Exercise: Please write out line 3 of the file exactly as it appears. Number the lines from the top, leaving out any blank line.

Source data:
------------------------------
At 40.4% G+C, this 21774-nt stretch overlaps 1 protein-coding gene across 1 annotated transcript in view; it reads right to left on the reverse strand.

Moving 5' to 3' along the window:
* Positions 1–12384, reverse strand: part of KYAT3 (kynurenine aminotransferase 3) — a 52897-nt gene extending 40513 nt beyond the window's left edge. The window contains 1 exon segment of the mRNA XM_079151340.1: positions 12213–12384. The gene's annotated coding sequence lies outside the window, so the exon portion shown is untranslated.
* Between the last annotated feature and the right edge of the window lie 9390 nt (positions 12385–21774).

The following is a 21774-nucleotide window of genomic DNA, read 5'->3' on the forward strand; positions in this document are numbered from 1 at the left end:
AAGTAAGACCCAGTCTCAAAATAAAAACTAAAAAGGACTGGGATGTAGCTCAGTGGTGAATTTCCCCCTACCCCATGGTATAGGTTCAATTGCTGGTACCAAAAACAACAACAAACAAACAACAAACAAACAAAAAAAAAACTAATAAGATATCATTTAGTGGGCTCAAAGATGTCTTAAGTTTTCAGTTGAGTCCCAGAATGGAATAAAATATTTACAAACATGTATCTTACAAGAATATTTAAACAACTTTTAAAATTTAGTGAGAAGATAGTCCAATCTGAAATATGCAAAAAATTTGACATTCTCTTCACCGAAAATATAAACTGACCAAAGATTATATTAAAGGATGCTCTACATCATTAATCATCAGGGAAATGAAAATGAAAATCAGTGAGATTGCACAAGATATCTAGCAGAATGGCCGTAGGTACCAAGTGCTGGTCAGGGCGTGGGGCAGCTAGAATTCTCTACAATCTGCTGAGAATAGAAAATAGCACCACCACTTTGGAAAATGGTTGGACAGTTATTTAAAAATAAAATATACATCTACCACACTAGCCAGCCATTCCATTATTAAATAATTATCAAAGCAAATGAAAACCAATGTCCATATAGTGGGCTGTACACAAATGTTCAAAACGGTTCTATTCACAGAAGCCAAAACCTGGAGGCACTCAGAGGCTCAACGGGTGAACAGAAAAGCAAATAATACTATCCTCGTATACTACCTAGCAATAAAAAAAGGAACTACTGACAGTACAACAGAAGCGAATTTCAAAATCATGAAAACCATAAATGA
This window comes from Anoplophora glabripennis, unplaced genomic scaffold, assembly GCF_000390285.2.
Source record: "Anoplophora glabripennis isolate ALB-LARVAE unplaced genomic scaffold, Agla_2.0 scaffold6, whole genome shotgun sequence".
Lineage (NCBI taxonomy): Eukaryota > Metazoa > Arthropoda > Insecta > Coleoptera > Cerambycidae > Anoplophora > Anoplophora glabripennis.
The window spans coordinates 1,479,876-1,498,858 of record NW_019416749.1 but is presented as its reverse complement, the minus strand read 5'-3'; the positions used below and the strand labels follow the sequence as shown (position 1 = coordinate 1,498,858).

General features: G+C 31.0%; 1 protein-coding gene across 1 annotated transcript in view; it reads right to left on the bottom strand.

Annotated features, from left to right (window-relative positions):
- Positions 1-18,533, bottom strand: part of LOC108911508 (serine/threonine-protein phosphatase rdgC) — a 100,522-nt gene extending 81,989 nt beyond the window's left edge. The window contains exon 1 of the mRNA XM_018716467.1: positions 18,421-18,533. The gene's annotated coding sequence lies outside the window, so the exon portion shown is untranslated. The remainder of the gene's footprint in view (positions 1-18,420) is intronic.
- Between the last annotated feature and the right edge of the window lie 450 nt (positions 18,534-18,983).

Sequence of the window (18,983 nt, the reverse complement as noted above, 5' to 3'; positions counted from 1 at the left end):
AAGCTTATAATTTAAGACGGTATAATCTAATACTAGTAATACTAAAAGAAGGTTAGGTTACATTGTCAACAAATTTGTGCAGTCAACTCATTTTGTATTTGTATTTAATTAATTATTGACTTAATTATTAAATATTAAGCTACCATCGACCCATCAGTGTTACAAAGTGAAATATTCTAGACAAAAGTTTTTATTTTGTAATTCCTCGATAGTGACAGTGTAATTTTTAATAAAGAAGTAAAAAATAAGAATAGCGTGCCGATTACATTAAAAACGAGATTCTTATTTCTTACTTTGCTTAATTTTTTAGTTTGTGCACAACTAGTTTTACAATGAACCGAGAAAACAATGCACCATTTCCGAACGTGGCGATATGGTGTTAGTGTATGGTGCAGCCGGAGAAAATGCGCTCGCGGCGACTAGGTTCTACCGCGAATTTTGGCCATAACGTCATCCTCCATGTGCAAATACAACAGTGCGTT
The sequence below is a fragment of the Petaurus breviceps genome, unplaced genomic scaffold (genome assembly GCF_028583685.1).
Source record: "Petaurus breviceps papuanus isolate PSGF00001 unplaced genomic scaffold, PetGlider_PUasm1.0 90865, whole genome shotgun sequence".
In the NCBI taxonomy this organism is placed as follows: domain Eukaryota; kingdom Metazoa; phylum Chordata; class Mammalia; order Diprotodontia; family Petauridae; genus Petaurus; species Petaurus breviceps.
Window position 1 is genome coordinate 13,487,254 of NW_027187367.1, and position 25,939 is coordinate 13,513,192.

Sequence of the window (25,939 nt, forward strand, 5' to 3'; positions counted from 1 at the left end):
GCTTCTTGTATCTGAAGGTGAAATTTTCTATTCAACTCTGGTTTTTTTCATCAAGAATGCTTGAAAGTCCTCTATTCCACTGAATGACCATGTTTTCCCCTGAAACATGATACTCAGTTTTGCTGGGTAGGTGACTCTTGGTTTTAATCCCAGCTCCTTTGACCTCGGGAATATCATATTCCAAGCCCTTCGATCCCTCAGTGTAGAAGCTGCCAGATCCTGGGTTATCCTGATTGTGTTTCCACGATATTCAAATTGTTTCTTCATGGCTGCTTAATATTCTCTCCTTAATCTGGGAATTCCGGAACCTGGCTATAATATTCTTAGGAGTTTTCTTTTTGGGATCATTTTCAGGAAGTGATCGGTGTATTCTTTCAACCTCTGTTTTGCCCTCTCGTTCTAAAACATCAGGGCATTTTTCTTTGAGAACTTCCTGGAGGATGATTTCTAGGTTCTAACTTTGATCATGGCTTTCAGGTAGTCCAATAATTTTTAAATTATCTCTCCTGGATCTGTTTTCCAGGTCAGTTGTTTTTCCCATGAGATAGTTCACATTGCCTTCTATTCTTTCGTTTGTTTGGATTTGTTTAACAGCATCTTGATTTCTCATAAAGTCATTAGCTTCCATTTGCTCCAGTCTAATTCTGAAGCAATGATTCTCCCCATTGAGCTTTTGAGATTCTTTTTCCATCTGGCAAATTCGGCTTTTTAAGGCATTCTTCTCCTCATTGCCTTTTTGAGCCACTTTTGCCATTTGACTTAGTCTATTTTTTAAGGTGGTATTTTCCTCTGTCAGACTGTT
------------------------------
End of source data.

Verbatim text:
* Positions 1–12384, reverse strand: part of KYAT3 (kynurenine aminotransferase 3) — a 52897-nt gene extending 40513 nt beyond the window's left edge. The window contains 1 exon segment of the mRNA XM_079151340.1: positions 12213–12384. The gene's annotated coding sequence lies outside the window, so the exon portion shown is untranslated.